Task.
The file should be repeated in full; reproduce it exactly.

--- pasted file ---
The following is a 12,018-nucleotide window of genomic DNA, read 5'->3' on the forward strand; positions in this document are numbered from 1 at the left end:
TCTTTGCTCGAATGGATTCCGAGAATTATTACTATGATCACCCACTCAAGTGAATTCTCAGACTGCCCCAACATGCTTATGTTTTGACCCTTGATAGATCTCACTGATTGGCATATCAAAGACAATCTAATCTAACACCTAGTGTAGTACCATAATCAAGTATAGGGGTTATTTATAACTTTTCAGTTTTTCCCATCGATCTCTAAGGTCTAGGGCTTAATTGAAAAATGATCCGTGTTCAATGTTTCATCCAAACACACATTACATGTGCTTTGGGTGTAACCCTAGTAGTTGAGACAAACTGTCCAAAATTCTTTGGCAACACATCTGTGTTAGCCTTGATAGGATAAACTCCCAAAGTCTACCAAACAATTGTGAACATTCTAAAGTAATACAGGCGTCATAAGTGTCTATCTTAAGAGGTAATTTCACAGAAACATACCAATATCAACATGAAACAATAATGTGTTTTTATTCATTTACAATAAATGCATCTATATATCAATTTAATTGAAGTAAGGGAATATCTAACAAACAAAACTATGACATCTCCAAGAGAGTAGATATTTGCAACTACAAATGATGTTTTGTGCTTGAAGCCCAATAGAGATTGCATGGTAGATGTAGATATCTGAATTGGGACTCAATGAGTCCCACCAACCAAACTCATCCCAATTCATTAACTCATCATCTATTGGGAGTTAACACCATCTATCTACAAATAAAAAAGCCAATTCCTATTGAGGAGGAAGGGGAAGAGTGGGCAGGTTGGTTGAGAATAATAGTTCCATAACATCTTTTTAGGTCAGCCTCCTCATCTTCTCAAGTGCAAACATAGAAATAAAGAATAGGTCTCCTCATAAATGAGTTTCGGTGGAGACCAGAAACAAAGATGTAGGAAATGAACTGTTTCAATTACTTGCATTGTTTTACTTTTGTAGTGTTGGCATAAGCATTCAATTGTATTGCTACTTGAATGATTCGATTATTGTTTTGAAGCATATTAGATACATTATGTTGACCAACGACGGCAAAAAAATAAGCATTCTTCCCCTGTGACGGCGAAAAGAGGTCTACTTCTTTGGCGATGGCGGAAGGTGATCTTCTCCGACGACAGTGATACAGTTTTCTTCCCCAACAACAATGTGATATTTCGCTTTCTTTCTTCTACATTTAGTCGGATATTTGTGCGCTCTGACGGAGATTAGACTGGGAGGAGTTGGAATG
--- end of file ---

The following is a 12,018-nucleotide window of genomic DNA, read 5'->3' on the forward strand; positions in this document are numbered from 1 at the left end:
TCTTTGCTCGAATGGATTCCGAGAATTATTACTATGATCACCCACTCAAGTGAATTCTCAGACTGCCCCAACATGCTTATGTTTTGACCCTTGATAGATCTCACTGATTGGCATATCAAAGACAATCTAATCTAACACCTAGTGTAGTACCATAATCAAGTATAGGGGTTATTTATAACTTTTCAGTTTTTCCCATCGATCTCTAAGGTCTAGGGCTTAATTGAAAAATGATCCGTGTTCAATGTTTCATCCAAACACACATTACATGTGCTTTGGGTGTAACCCTAGTAGTTGAGACAAACTGTCCAAAATTCTTTGGCAACACATCTGTGTTAGCCTTGATAGGATAAACTCCCAAAGTCTACCAAACAATTGTGAACATTCTAAAGTAATACAGGCGTCATAAGTGTCTATCTTAAGAGGTAATTTCACAGAAACATACCAATATCAACATGAAACAATAATGTGTTTTTATTCATTTACAATAAATGCATCTATATATCAATTTAATTGAAGTAAGGGAATATCTAACAAACAAAACTATGACATCTCCAAGAGAGTAGATATTTGCAACTACAAATGATGTTTTGTGCTTGAAGCCCAATAGAGATTGCATGGTAGATGTAGATATCTGAATTGGGACTCAATGAGTCCCACCAACCAAACTCATCCCAATTCATTAACTCATCATCTATTGGGAGTTAACACCATCTATCTACAAATAAAAAAGCCAATTCCTATTGAGGAGGAAGGGGAAGAGTGGGCAGGTTGGTTGAGAATAATAGTTCCATAACATCTTTTTAGGTCAGCCTCCTCATCTTCTCAAGTGCAAACATAGAAATAAAGAATAGGTCTCCTCATAAATGAGTTTCGGTGGAGACCAGAAACAAAGATGTAGGAAATGAACTGTTTCAATTACTTGCATTGTTTTACTTTTGTAGTGTTGGCATAAGCATTCAATTGTATTGCTACTTGAATGATTCGATTATTGTTTTGAAGCATATTAGATACATTATGTTGACCAACGACGGCAAAAAAATAAGCATTCTTCCCCTGTGACGGCGAAAAGAGGTCTACTTCTTTGGCGATGGCGGAAGGTGATCTTCTCCGACGACAGTGATACAGTTTTCTTCCCCAACAACAATGTGATATTTCGCTTTCTTTCTTCTACATTTAGTCGGATATTTGTGCGCTCTGACGGAGATTAGACTGGGAGGAGTTGGAATG